PEOPLE v. TELESFORD

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Supreme Court, Appellate Division, Second Department, New York.

The PEOPLE, etc., respondent, v. Marcus TELESFORD, appellant.

Decided: December 22, 2003

MYRIAM J. ALTMAN, J.P., GLORIA GOLDSTEIN, STEPHEN G. CRANE, and WILLIAM F. MASTRO, JJ. Lynn W.L. Fahey, New York, N.Y. (Denise A. Corsi of counsel), for appellant. Charles J. Hynes, District Attorney, Brooklyn, N.Y. (Leonard Joblove, Scott J. Splittgerber, and Erik M. Zissu of counsel), for respondent.

Appeal by the defendant from a judgment of the Supreme Court, Kings County (Tomei, J.), rendered January 3, 2002, convicting him of robbery in the second degree, upon a jury verdict, and imposing sentence.

ORDERED that the judgment is affirmed.

 Contrary to the defendant's contention, the Supreme Court's Sandoval ruling (see People v. Sandoval, 34 N.Y.2d 371, 357 N.Y.S.2d 849, 314 N.E.2d 413) properly permitted the prosecutor to inquire about the defendant's previous convictions of certain crimes, and his use of aliases upon his arrest for the crimes leading to those convictions.   It is well-established that “[c]onvictions involving theft, such as robbery, are highly relevant to the issue of credibility because they demonstrate the defendant's willingness to deliberately further his self-interest at the expense of society” (People v. Creel, 215 A.D.2d 577, 578, 626 N.Y.S.2d 842).   Similarly, a defendant's use of aliases is highly probative of his credibility (see People v. Fulford, 280 A.D.2d 682, 721 N.Y.S.2d 109).   Moreover, the Supreme Court did not permit the prosecution to ask the defendant about all of his previous convictions, and prohibited the prosecution from inquiring about the underlying facts of any of the convictions.   Thus, the Supreme Court providently exercised its discretion in making its Sandoval ruling (see People v. Fulford, supra).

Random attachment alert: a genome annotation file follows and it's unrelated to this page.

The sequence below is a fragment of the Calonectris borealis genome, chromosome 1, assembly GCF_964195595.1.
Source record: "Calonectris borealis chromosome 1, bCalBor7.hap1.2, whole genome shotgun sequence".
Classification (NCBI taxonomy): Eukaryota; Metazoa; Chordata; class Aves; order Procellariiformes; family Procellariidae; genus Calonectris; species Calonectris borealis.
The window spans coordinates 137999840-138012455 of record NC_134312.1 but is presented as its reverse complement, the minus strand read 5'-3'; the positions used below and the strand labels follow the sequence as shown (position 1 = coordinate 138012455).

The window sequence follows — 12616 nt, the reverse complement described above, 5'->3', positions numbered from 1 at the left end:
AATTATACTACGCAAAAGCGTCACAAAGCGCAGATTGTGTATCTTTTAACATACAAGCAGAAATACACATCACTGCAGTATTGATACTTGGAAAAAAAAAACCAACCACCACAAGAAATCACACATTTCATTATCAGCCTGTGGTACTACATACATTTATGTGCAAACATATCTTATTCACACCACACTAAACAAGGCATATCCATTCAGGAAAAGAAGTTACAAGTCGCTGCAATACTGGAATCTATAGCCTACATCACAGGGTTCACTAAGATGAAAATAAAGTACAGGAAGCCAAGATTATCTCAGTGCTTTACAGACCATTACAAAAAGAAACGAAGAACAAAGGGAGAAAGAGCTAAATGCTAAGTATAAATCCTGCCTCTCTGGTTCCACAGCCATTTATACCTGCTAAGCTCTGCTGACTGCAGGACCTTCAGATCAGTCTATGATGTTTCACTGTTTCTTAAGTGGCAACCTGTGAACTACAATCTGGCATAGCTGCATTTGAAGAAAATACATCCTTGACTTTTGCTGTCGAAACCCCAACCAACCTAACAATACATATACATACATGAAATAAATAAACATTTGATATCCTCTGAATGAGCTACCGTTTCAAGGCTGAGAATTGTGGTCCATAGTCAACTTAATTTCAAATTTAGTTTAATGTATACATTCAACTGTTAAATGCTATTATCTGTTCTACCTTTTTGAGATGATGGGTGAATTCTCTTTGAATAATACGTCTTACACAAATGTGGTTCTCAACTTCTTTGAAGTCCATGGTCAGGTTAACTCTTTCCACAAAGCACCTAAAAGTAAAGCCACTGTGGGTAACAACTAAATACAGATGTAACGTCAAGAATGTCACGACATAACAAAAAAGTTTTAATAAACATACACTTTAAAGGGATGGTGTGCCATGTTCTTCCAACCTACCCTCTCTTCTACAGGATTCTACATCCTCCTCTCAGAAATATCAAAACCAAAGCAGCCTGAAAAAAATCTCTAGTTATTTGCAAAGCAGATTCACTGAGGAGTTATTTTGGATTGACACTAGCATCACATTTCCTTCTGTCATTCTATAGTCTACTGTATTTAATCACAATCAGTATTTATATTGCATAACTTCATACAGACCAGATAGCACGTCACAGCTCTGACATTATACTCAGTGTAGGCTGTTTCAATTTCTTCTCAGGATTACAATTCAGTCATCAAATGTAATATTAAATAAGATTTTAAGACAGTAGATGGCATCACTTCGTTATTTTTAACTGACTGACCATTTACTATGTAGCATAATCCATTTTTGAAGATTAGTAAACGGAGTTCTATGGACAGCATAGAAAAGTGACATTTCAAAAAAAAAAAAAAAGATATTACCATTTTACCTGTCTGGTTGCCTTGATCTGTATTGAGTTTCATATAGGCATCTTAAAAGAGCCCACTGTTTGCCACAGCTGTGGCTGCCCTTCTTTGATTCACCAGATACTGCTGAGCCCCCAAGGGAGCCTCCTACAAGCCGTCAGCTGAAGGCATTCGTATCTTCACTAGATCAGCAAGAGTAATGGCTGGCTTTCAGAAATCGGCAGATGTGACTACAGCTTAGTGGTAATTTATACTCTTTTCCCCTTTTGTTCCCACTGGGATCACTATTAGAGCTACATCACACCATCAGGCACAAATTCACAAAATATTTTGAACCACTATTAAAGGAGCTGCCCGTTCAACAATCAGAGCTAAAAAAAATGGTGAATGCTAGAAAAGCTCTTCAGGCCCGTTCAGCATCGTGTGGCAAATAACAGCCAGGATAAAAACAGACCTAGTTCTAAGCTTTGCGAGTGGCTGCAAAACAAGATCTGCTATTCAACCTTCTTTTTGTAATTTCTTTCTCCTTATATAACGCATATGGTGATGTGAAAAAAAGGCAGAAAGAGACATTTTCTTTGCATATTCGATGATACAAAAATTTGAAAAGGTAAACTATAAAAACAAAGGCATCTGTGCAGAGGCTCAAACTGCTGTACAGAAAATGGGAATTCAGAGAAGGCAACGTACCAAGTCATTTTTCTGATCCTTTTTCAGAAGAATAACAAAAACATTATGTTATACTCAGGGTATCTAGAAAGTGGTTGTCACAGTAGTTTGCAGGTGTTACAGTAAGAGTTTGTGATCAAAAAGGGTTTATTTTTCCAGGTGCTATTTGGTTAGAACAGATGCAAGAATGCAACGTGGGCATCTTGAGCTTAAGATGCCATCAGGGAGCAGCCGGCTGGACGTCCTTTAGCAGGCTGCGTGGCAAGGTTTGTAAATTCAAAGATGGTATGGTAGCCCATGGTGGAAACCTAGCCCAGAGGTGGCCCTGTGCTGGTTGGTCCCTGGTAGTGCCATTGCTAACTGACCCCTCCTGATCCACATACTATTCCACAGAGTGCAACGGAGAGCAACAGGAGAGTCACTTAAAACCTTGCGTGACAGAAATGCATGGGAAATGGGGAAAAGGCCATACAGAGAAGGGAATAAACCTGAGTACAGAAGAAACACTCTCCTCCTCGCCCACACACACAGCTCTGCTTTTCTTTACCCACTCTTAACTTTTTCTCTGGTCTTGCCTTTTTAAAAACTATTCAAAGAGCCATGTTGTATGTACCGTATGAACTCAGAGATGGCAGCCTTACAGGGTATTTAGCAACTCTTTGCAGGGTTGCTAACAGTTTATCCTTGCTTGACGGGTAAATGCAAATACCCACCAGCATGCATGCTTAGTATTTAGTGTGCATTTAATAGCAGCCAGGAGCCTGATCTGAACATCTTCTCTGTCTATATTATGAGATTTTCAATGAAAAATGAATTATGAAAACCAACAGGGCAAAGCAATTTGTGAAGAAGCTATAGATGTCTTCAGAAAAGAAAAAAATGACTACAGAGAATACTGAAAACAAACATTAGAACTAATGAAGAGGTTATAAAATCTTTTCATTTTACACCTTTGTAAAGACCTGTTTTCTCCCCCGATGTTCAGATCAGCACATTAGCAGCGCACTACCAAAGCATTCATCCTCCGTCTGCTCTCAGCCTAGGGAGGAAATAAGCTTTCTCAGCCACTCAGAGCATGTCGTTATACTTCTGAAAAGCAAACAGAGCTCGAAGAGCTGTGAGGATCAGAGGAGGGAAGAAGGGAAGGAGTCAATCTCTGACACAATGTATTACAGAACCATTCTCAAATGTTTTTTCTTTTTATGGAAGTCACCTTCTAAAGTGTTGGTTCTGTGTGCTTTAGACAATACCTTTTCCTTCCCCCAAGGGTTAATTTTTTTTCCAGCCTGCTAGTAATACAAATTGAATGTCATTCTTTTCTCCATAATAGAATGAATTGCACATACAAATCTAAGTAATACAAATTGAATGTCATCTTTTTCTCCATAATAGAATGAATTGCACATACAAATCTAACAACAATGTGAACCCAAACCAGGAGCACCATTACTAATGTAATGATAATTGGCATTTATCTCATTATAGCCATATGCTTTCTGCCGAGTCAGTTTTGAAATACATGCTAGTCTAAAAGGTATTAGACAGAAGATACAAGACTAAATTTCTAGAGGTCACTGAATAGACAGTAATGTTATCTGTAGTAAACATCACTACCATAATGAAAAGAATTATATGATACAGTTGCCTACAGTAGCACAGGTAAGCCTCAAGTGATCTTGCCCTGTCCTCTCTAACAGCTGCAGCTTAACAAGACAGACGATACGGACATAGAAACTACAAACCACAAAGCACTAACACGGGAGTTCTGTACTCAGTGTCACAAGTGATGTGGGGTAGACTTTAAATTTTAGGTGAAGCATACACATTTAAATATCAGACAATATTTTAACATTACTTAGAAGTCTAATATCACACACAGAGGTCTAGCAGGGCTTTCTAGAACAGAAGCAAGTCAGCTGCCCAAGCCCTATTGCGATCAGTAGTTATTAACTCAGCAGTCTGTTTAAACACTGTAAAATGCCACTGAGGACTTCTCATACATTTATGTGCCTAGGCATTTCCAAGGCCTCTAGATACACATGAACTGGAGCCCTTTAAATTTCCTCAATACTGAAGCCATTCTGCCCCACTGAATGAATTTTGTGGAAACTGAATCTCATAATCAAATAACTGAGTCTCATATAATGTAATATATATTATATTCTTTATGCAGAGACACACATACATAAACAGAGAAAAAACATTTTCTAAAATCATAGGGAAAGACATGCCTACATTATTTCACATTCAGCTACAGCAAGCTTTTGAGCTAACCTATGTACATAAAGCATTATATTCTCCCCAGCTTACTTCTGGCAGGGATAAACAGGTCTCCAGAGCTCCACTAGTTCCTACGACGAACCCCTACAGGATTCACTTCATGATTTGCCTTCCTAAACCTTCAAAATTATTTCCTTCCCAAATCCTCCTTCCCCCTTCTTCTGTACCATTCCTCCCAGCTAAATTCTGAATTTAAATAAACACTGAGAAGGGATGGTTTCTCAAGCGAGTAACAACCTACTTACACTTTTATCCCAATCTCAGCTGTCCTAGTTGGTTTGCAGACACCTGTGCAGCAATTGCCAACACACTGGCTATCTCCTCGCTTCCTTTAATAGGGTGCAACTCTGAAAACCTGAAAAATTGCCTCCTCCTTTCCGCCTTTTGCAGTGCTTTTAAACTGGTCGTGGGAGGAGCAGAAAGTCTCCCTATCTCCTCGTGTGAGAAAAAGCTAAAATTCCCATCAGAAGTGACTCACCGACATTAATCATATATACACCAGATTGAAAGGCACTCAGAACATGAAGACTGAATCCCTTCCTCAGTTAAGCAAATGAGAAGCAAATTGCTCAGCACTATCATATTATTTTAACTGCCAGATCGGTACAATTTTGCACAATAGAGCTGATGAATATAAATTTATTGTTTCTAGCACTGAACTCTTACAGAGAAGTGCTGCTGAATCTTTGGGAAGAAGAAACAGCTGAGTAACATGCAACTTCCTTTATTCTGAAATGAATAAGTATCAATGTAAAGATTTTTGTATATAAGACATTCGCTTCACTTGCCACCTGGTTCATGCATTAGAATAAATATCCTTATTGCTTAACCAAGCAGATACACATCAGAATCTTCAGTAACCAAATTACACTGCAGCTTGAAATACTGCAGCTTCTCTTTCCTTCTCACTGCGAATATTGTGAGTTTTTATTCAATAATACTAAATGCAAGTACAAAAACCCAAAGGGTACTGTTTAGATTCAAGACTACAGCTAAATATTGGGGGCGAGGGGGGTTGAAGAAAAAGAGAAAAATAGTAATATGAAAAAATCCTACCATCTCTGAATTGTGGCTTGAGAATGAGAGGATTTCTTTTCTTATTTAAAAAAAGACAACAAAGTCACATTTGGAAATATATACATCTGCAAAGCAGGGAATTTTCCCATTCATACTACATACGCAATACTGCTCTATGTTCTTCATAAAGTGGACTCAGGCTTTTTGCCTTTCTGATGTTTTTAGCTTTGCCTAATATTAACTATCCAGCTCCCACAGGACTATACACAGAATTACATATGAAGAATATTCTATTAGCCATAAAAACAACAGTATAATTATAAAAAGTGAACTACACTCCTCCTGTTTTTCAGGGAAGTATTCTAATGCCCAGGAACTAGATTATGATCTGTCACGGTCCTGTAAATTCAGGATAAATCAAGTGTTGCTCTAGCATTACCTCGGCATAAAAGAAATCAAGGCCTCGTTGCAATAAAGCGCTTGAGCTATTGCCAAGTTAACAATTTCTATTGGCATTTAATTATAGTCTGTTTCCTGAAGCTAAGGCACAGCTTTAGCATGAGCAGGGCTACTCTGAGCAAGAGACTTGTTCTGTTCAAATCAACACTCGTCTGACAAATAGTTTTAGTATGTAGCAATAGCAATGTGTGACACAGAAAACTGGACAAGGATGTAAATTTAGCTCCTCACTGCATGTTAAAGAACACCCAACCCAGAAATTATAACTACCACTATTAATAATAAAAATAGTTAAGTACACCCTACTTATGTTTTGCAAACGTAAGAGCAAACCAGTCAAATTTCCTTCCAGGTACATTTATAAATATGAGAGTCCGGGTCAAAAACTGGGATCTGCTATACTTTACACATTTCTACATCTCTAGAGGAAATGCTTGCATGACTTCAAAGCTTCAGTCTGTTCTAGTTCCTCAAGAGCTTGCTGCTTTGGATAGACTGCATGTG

The defendant's contention that his adjudication as a persistent violent felony offender violated his right to a jury trial is unpreserved for appellate review and, in any event, without merit (see People v. McKenzie, 298 A.D.2d 409, 751 N.Y.S.2d 384;  People v. Rice, 285 A.D.2d 617, 728 N.Y.S.2d 376).

The sentence imposed was not excessive (see People v. Suitte, 90 A.D.2d 80, 455 N.Y.S.2d 675).

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